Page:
What Roy Choi can teach the Jews
I was sitting in Commissary, Roy Choi’s new restaurant on the pool deck of the Line Hotel in Koreatown, thinking about the secret of Choi’s success.
It was my fourth time in the restaurant in the hotel Choi helped resurrect out of the dry bones of an abandoned Radisson.
Choi transformed the place. He plopped down a giant fantasy of a greenhouse, filled it with rustic chic decor, and fashioned a menu that incorporates his beloved Korean ingredients with California, Mediterranean and Mexican flavors. The food is delicious; the place is always packed. These days, people even swim in the pool.
Choi revels in the hybridness, the mixed-ness of Los Angeles. Born in Seoul, he came of age in an L.A. that offered the tastes and sounds and colors of some 200 cultures, the most diverse city on the planet.
One fateful day, Choi combined the flavors of Korean barbecue with salsa roja on a soft tortilla, and the Kogi taco was born — and, along with it, the food truck craze that revolutionized American street food.
“There it was, Los Angeles on a plate,” he writes of that first Kogi taco in his new autobiography, “L.A. Son: My Life, My City, My Food.”
“Maybe it wasn’t everyone’s L.A., but it was mine. It was Koreatown to Melrose to Alvarado to Venice to Crenshaw crumpled into one flavor and bundled up like a gift.”
How did he do it? Not just by blending but by standing out. And I’m not talking, of course, just about tacos.
Last month, a new business and website launched, The Mash-Up Americans (mashupamericans.com), to celebrate the multiethnic, multicultural America and the fact that we’re not just meeting and mixing, we’re mating. Founded by Brooklynite Amy Choi (no relation) and Angeleno Rebecca Lehrer, the site reflects the reality that the fastest- growing category for race on the U.S. Census is “mixed.” The number of people who reported a mixed-race background grew by 32 percent — to 9 million — between 2000 and 2010. The single-race population increased by just 9.2 percent.
Amy Choi describes herself as a Korean-American married to a Colombian-Mexican-American, and as a mom to “a feisty Korombexican-American.” Lehrer is a self-described “Salvadoran-Jewish-American married to an American-American” — though her Salvadoran side is Jewish by way of Holocaust refugees. In any case, if their children don’t check the box marked “mixed,” the odds are their children’s children will.
“Increasingly,” Census official Nicholas Jones told Pew Research, “Americans are saying they cannot find themselves” on census forms.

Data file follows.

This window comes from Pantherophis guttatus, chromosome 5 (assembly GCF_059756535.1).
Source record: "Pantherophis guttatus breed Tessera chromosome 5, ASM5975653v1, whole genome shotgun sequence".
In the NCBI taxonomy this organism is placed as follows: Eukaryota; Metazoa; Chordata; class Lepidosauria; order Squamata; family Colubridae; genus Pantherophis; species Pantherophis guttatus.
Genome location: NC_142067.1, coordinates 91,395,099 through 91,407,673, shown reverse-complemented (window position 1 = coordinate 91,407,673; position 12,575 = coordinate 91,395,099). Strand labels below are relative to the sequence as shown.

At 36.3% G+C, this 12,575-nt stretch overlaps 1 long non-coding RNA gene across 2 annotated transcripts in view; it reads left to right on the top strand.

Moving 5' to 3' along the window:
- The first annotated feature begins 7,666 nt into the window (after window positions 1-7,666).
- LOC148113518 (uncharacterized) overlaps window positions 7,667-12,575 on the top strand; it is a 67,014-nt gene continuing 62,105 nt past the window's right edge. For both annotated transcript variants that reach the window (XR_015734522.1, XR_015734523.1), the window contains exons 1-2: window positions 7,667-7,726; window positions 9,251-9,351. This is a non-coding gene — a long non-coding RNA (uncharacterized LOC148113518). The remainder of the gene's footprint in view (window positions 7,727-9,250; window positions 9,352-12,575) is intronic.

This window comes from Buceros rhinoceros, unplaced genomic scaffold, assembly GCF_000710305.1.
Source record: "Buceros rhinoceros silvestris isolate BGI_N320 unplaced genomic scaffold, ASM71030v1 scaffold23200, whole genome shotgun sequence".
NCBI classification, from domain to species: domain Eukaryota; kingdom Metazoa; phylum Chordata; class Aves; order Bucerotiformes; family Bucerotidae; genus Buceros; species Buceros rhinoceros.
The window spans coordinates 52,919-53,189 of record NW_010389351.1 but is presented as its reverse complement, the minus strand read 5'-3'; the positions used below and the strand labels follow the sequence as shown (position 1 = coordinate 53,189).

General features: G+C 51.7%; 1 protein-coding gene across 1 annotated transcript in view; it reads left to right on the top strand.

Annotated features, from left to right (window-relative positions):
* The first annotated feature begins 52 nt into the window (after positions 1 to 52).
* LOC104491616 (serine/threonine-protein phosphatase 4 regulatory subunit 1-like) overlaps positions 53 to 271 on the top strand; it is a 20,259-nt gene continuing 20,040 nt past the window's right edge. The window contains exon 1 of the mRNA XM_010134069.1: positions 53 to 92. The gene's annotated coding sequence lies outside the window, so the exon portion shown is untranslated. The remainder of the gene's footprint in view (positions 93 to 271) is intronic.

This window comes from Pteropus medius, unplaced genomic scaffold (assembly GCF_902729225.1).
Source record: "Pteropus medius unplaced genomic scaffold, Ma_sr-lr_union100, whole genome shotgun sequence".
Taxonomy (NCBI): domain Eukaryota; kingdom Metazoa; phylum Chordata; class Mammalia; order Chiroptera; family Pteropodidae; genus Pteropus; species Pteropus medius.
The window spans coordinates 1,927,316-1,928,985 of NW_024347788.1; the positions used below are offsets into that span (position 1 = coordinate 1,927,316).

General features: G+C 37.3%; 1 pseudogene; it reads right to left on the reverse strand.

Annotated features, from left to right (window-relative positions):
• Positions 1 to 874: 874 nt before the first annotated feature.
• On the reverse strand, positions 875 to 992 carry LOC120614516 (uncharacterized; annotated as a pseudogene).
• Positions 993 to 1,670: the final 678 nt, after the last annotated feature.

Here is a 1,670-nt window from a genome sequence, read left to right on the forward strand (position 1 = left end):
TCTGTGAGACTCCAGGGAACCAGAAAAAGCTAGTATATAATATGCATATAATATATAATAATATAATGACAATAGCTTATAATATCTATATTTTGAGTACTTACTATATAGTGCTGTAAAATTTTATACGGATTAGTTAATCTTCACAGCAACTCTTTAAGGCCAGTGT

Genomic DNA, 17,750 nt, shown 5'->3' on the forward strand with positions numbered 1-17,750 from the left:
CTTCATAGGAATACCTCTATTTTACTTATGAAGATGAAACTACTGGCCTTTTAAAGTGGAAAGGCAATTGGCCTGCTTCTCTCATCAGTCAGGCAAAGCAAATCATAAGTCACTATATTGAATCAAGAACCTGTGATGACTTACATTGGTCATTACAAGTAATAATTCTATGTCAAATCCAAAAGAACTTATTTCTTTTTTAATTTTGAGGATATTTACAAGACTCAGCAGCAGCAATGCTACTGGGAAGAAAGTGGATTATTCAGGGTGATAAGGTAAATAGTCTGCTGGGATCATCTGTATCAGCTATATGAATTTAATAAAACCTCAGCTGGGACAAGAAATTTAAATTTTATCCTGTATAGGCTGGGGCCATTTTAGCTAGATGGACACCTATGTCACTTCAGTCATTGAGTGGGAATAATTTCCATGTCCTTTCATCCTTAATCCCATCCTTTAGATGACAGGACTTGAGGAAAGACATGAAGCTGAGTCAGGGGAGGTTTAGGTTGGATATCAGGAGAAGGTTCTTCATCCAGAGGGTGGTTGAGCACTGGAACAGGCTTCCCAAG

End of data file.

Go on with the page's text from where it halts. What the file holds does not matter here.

Of course in the grand sweep of human evolution, mash-up makes the world go round. That’s why we Jews look more Belgian than Bedouin. Cossacks, Berbers, Templars and others splashed in our gene pool. After all, is a Kogi taco all that different from a pastrami sandwich, which mashed together basturma, a dried meat that originated in Ottoman-era Turkey, with Eastern European rye?
None of this should surprise us, but it does pose a challenge. In an increasingly mashed-up world, how do we know what our roots are? How do we ground our children in an identity? How does “mashed” not become just “mush”?
Roy Choi has succeeded precisely because his work is founded in his Korean-ness. His embrace of his traditions, his flavors, is what made him unique — it’s what he brought to the party.
Identity is, after all, not just a funny-sounding last name on a family tree. It is the things that name represents. Not just the foods people cooked, the stories they told, but most important, the values they lived by. What are the bedrock values that a strong Jewish identity brings to the mash-up? The ones that may get mixed but are too valuable to lose?
This same week, I came across “Judaism’s 10 Best Ideas: A Brief Guide for Seekers,” by Rabbi Arthur Green. At just 100 pages, it speaks to members of the Mashed-Up Generation whose attention span has been calibrated by BuzzFeed.
But Green is a serious scholar, a kabbalist, and he doesn’t reduce, he distills. He manages to deliver what for me is the essence of Jewish teaching, the key values that shape a Jewish identity.
They are: 1) Joy. 2) The fact that we are all created in God’s image. 3) The idea of halacha — walking after a divine path. 4) Tikkun olam — the desire to heal the world. 5) Shabbat. 6) Teshuvah — our capacity for change; 7) Torah — the wrestling with text. 8) Love of education. 9) The embrace of life and death. And finally, 10) The idea of one God, the unity of all things. (I think he missed humor, but no one’s interested in a Top 11 list.)
Many of these values are not unique to Judaism. But taken together, they are what being Jewish stands for — our stories and rituals convey them, our holidays and traditions elevate them. And while we will inevitably blend and mix and mash in the free market of American love and ideas, we need to cherish this identity, nurture it, and offer it to our children and to others, bundled up, as Roy Choi would say, like a gift.